What is it?
A proper hot hatch in its truest sense has long eluded power-starved enthusiasts in India. So when the Abarth Punto Evo was officially showcased at the Buddh International Circuit (BIC) on August 4th there was widespread euphoria and with good reason.
Let's take a look at the engine specs to understand the cause for celebration. When we first broke the news of the Punto getting the Linea 1.4 T-Jet’s 113bhp engine, it created some excitement. Then, Fiat decided to bring the Punto in the Abarth fold, and to make it befitting of the Scorpion badge there was talk of power rising to a soul-stirring 135bhp. But the story didn’t end there. When the final specs were released, power was up to an unbelievable 143bhp. It was like getting the Diwali bonus you didn’t expect.
Fiat wanted to give its die-hard fans a genuine successor to the Palio 1.6, the best hot hatch of the day. So the engineers pushed for as much power as possible and somehow managed to achieve a higher output on the dyno than expected. Thankfully, they didn’t dial it back for something silly like fuel efficiency!
Standing in the BIC pit lane you can see that the Abarth Punto Evo has all the ingredients to make traditional driving enthusiasts rejoice. The strong engine apart, you have a conventional five-speed manual and an old-school hydraulically assisted steering.There are disc brakes at the rear for improved stopping power, which complement an extremely stiff, but heavy chassis, which is at the core of the Punto’s brilliant ride and handling. And let’s not forget those Italian looks.
Five years on, the Punto has aged gracefully and still oozes flair. In the Abarth trim, it’s even more evocative with lots of chrome bits on the grille, fog and rear light housing, door handles and exhaust tip. The alloy wheels shod with lower profile 195/55 R16 tyres look just stunning but what spoils the stance of the car is the massive gap in the wheel arches. Fiat says it’s already dropped the ride height by a massive 30mm to 155mm and reducing it further would make the underbody vulnerable on our roads. That’s a real shame because there’s still too much blank space above the tyres that’s very un-hot hatch like. It begs for a set of low-riding springs and dampers.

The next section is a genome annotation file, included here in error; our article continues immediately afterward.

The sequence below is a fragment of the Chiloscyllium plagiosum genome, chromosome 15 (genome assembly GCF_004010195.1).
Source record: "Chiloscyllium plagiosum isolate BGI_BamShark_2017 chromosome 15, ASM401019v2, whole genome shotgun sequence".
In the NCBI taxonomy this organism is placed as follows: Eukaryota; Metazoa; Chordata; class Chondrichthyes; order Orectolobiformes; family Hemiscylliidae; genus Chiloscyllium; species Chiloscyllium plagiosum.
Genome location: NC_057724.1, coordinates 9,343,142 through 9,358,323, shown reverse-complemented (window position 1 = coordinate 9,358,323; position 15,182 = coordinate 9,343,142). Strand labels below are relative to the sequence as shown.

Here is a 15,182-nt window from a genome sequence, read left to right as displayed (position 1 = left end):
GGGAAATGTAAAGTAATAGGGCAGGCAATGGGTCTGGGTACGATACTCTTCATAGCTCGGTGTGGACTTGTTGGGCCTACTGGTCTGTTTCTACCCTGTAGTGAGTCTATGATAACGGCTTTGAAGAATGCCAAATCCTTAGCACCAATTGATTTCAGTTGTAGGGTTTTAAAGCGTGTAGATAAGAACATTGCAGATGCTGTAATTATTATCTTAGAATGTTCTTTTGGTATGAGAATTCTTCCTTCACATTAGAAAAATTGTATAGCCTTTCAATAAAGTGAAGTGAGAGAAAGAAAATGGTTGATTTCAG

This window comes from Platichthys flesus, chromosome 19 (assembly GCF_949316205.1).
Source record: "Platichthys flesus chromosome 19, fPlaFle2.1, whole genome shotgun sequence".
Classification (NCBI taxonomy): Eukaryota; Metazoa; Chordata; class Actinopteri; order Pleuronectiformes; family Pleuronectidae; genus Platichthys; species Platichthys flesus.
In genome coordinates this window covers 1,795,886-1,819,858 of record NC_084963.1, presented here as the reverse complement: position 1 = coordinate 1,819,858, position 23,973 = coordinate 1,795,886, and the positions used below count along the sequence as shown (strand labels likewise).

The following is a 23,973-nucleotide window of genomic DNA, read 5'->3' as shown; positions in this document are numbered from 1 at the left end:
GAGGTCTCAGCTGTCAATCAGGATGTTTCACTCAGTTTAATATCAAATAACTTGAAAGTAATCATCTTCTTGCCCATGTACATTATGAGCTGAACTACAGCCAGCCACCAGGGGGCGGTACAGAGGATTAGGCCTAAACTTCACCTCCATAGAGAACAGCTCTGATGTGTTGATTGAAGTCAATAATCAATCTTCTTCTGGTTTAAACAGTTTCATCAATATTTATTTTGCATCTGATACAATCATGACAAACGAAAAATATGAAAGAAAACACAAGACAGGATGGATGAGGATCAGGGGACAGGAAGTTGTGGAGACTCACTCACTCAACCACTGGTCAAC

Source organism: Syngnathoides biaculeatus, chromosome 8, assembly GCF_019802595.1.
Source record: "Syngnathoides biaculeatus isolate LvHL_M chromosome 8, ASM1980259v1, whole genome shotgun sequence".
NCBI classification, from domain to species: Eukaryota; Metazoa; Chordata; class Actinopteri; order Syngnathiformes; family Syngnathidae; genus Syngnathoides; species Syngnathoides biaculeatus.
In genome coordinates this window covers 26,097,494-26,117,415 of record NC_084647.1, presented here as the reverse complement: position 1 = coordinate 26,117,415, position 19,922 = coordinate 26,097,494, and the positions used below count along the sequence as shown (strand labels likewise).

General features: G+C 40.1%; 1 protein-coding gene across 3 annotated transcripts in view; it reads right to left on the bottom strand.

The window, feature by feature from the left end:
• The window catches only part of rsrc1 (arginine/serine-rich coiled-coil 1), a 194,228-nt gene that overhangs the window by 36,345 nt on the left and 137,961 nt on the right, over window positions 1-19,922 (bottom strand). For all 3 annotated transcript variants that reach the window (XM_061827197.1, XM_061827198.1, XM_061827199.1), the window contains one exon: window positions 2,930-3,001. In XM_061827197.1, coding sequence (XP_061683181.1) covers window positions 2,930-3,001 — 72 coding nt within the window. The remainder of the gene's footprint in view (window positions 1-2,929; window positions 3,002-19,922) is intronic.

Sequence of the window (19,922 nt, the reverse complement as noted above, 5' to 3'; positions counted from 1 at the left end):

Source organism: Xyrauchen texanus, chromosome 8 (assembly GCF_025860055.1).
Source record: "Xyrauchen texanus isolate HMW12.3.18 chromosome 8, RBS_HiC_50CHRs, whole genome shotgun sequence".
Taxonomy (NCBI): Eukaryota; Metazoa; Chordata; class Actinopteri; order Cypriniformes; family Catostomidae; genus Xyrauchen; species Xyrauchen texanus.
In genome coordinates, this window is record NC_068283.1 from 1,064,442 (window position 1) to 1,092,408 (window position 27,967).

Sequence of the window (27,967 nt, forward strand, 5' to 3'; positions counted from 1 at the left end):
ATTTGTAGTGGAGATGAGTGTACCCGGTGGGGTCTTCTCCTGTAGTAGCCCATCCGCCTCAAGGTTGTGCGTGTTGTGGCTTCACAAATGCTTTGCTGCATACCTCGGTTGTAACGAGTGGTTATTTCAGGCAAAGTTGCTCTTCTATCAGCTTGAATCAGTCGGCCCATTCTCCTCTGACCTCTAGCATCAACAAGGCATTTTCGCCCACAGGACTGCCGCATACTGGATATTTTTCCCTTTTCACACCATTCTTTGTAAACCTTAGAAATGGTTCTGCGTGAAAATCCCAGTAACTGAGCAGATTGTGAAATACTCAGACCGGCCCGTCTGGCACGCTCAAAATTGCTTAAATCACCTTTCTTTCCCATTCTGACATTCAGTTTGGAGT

Spend a few minutes with the Abarth Punto and you’ll find it has more scorpions than sub-Saharan Africa. The front and rear decals, the aluminum pedals, the alloys, steering wheel are all stamped with the brand’s logo. We drove a prototype but the final production versions may even have a massive scorpion sticker on the bonnet and roof! The cabin is typically Punto, which means it’s dated and not as well built as its German rivals. The awkward driving position, thanks to a steering wheel that’s too close to you and doesn’t adjust for reach, is was one of the flaws. The dashboard design, which got refreshed with the Punto Evo still looks good and the Abarth version gets a bespoke black seat trim with yellow contrast stitching.
What is it like to drive?
These gripes become irrelevant the instant you engage the clutch to experience a different level of performance. Let’s talk numbers first. With the front wheels scrabbling to put all the power and torque down, the Abarth rockets to 100kph in 9.54 seconds making it the first mainstream hatchback to crack the 10-second barrier. With the turbo spinning strongly, there’s no let up in power especially in the short, lower gears. The 6,500rpm rev limit comes up in no time and each upshift puts you smack in the meat of the powerband. Because you don’t need to rev the guts out of this engine, the Abarth, riding on a massive wave of torque, feels deceptively quick.
Below, 1,800rpm there’s a bit of turbo lag but it’s far from sluggish. Even off-boost, the bigger capacity engine will demolish other hatchbacks and you’ll rarely find yourself starved for more power. It’s the amazing real- world performance and ease with which the Abarth Punto gathers speed that sets it a world apart from the naturally aspirated 1.2-litre hatch pack. Put your foot down and there’s a strong surge in any gear. You don’t need to constantly shift which is just as well because the gearshift is the weak link in the powertrain. It doesn’t feel very precise and the long throw doesn’t encourage you to flick from one cog to another. Another disappointment here is the ordinary engine sound. A bit of crackle and burble or even a mildly throaty exhaust note would have been in keeping with the character of the car. A good aftermarket exhaust kit can fix this.
The Abarth’s suspension set-up is stiffer than the standard Punto’s to better cope with the increase in power and this is quite obvious in the way it rides. The reworked spring and damper ratings give it a firm edge over uneven surfaces but it doesn’t feel harsh in the least. So good is the original Punto’s long-travel suspension that even the sportier Abarth with its low-profile tyres cope well over sharp edges and potholes.
The best bit of the about the Punto remains the steering. It’s accurate, full of feel and delightfully quick off the straight ahead position. Despite its high kerb weight, the Abarth Punto changes direction with far more eagerness than lighter hatchbacks and, with strong turbo power to back it, it would be an absolutely blast on a mountain road. With so much torque it’s easy to break traction when you mash the throttle wide open in a lower gear. The tyres do struggle for grip so its best to back of mid-corner to quell the understeer. The brakes are absolutely brilliant which gives you a lot of confidence when driving hard but a bit more bite from the long-travel pedal would have been welcome.
Should I buy one?
The cost of the Abarth hasn't been announced yet, but Fiat is hinting at a sub-Rs 10 lakh price when it goes on sale this Diwali. Smiles per mile or bang for your buck, whichever way you look at it, Fiat fans and enthusiasts haven’t got it better.